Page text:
Wake Forest University School of Law

The formal study of law has been part of Wake Forest since 1894. Over the years, Wake Forest has evolved as a small Baptist college for men located just north of Raleigh, North Carolina, to an independent, multi-dimensional, nationally recognized university located in Winston-Salem. Wake Forest Law has grown along with and at times led the development of the institution of which it is a part. The law school, which has worked to meet the needs of a changing legal profession as well as the changing needs of students, continues to be a leader in legal education by modeling engagement and professionalism through academic excellence and a thorough commitment to service.

Wake Forest University School of Law Blogs

Latest from Wake Forest University School of Law

By: Katherine Brock  Nearly eight years ago, fast food employees in Seattle marched out of work and into the streets, launching a strike—and ultimately a movement—for a $15 minimum wage. Within two months, the strike spread to more than fifty cities across the country, forcing many restaurants to close temporarily amid cries for higher wages and the right to organize. Today, Seattle residents enjoy a minimum wage between $15 and $16.69 an hour depending on…
By: Evan Federico In August of 2020, Citigroup Inc. inadvertently wired almost $900 million to a group of hedge funds to pay off a syndicated loan for the struggling multinational cosmetics company Revlon, Inc. However, the money had come from Citigroup–not Revlon–and neither Revlon nor Citigroup intended to pay the loan off. Citigroup was merely the administrative agent for the loan, meant to collect and distribute interest payments, manage amortization schedules, and provide other…
By: Katherine Brock  At the start of the twentieth century, five men founded the Minnesota Mining and Manufacturing Company for the purpose of mining for corundum, an extremely hard and versatile mineral ideal for making sandpaper and grinding wheels. The company failed, however, discovering only a low-grade, inferior mineral called anorthosite. Today, with corporate operations in seventy countries and sales in two hundred countries, the same company is a household name across several industries
By: Britteny Junious Sugar has been a hot topic discussion among the sugar industry and its advocates, food regulatory officials, and dieticians for decades. The most prominent reason has been America’s struggle with controlling obesity rates and diabetes. It has been argued that to help control obesity, we must limit our daily intake of added sugars. The most recent 2020 Dietary Guidelines for Americans suggests that Americans’ consumption of calories from added sugar should account…
By: Mona Ibadi  Since its inception over ten years ago, Bitcoin has been the focus of countless investors across the world. The unique nature of Bitcoin is that it does not require an intermediary such as a financial institution. Instead, users can access, buy, and send currency on an individual basis. The desire to make transactions without the centralization of money through a bank partially stems from a distrust of such institutions and the need…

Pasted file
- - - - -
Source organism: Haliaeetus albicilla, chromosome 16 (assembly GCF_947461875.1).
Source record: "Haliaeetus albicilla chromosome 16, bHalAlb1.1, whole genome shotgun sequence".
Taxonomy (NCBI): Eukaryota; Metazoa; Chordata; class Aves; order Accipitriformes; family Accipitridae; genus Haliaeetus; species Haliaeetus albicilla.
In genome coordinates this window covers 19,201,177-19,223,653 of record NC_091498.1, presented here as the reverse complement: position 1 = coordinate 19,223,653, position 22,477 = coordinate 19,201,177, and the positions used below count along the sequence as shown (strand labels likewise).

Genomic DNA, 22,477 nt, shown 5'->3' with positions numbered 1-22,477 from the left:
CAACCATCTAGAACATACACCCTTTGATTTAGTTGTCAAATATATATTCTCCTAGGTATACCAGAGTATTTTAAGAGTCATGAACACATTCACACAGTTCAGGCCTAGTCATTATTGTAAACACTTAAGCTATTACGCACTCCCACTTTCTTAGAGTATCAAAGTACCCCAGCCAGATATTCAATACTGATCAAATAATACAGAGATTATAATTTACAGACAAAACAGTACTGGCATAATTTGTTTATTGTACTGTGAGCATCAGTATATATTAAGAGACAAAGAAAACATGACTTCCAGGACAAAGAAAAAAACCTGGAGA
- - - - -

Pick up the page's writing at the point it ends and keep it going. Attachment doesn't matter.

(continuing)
By: Evan Federico The Federal Energy Regulatory Commission (“FERC” or “the Commission”) will play a crucial role in President Joe Biden’s ambitious plans to tackle climate change and reduce greenhouse gas emissions from the power generation sector. FERC is an independent agency that regulates the interstate transmission of electricity, natural gas, and oil. Biden has already named Democratic Commissioner Richard Glick Chairman of FERC. Once Republican Commissioner Neil Chatterjee’s term expires in June of 2021,…
By: Kyle Tatich Dan Lust is an attorney in the New York City Office of Geragos & Geragos. After working for the New York Giants in their PR Department, Dan went on to Fordham Law School where he split his focus between Trial Advocacy and Sports Law. Dan parlays his sports-specific background to his litigation practice, where he represents a wide range of businesses and individuals in matters across the firm’s footprint.  He presently serves…
By: Mona Ibadi The United States spends billions of dollars making revolutionary strides in technological research every year. Businesses, big and small, are expending resources to provide up-to-date, innovative products to effectively compete in the market. Although technological development is rapidly growing, the concern for intellectual property theft remains an issue. Despite a lack of public concern, economic espionage from America’s leading culprit – the Chinese government – has increased by 1,300% in the past…
By: R. Daniel Johnson As the business world continues to evolve, one increasingly important aspect of business success is the online reviews left by customers. Customer satisfaction has always been a main priority for small and large businesses, but when does the old saying that “the customer is always right” go too far? With the advance of technology, the availability of public comment on business performance is at an all-time high. While this new access…
By: Kyle Tatich Future historians and scholars will not lack substance when writing about 2020: the year dominated by the COVID-19 pandemic, a wave of protests against racial injustice, and a complete alteration to the American way of life. Similarly, in the realm of collegiate athletics, the year 2020 will amount to a significance of equal magnitude as it epitomized the most transformative year in the 114-year history of the National Collegiate Athletic Association (“NCAA”).…